Intended for healthcare professionals

Editorials

Child safety in cars

BMJ 2006; 333 doi: https://doi.org/10.1136/bmj.39048.685787.80 (Published 07 December 2006) Cite this as: BMJ 2006;333:1183

Why have rear seatbelts not positively impacted on casualty figures?

Rear seatbelts became compulsory for under 14's in September 1989 in
Britain.
Adams studied statistics for children killed and injured in rear seats
using Road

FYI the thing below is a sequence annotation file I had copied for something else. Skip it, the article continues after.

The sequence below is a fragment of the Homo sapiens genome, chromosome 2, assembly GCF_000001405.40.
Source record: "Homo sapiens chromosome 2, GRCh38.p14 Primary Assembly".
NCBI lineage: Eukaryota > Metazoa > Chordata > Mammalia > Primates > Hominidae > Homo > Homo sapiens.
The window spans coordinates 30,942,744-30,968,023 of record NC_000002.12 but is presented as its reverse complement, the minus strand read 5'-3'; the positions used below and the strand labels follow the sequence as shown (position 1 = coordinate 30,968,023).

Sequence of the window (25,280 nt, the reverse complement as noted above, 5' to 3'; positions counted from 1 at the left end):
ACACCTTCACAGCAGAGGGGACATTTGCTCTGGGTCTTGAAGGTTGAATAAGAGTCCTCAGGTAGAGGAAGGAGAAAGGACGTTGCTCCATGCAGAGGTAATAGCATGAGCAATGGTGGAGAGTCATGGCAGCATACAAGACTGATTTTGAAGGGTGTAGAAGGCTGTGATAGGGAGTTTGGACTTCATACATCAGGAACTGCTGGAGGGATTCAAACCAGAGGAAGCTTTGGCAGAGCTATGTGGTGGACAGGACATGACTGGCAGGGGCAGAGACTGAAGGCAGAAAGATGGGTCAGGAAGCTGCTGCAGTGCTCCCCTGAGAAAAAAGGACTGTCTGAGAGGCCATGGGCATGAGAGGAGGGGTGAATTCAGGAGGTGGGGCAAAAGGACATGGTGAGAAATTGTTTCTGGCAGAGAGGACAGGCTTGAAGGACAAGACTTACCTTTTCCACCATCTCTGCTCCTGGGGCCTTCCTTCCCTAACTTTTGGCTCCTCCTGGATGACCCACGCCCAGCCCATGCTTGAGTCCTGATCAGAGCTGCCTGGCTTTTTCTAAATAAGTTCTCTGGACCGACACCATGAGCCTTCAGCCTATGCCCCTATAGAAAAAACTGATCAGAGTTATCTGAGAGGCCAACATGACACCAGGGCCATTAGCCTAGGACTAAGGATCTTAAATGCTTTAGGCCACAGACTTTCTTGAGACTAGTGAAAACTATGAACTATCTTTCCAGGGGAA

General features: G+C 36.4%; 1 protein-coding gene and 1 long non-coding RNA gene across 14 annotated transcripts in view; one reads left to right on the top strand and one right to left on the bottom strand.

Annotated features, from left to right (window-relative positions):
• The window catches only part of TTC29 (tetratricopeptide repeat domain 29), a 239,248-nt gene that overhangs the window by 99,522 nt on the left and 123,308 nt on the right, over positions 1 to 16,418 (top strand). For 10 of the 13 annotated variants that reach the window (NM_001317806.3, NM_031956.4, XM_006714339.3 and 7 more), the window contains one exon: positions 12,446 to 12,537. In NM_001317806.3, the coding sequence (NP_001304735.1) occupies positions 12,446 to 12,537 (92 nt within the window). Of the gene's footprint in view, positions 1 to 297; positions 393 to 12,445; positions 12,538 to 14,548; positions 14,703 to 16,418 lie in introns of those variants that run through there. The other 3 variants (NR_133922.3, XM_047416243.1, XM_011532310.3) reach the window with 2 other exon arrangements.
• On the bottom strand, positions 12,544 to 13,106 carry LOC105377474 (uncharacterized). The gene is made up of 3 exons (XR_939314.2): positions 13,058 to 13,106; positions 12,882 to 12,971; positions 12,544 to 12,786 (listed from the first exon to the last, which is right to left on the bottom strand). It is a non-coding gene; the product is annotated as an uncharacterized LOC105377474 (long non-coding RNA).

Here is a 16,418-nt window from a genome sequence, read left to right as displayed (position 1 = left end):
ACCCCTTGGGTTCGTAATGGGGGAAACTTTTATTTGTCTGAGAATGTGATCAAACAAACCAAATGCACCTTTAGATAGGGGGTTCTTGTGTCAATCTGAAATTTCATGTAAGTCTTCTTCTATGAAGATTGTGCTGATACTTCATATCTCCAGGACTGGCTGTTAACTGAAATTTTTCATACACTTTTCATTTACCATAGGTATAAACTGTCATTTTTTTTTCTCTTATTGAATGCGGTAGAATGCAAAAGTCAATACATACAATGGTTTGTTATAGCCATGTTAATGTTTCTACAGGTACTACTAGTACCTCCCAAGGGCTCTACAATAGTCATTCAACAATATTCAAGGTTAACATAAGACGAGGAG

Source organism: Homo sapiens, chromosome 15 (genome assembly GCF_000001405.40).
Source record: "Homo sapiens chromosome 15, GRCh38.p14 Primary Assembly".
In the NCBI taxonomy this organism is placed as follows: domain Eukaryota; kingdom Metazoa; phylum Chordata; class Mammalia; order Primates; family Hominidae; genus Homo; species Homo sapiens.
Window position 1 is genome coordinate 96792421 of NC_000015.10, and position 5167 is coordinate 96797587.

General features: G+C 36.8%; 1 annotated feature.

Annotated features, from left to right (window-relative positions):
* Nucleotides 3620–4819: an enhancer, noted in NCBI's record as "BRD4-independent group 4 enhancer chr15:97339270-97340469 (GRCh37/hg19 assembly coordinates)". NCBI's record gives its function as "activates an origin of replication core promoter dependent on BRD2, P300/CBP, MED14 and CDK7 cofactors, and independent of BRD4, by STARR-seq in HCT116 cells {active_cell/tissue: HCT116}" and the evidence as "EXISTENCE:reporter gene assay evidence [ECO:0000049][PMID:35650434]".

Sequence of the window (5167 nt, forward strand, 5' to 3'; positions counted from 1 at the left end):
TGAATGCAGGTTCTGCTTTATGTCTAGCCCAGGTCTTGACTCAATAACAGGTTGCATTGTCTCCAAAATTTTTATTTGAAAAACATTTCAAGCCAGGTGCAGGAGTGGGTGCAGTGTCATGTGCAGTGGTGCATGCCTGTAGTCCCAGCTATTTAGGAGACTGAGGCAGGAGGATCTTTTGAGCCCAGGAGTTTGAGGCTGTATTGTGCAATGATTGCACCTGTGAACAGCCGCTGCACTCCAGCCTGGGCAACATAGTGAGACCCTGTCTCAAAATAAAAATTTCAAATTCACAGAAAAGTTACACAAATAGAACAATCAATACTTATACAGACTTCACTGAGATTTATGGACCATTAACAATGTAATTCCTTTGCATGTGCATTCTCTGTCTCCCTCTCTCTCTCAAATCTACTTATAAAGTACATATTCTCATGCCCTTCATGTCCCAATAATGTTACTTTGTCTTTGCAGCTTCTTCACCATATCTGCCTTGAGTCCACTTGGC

Accidents of Great Britain as his source. He compared figures from the
year
before with the year after the law, 1988 with 1990.

These show that fatalities for this group increased by just under 10%
and
injuries by nearly 12%. These increases are above trend when compared
with
other road user groups.

Why have rear seatbelts for children been such an apparent failure
when there is
no dispute about their ability in the event of a crash to protect the
wearer?

Adams, J Risk. Routledge 1995

Competing interests:
None declared

Competing interests: No competing interests

09 December 2006
Peter W Ward
GP
Gateshead NE8 1NR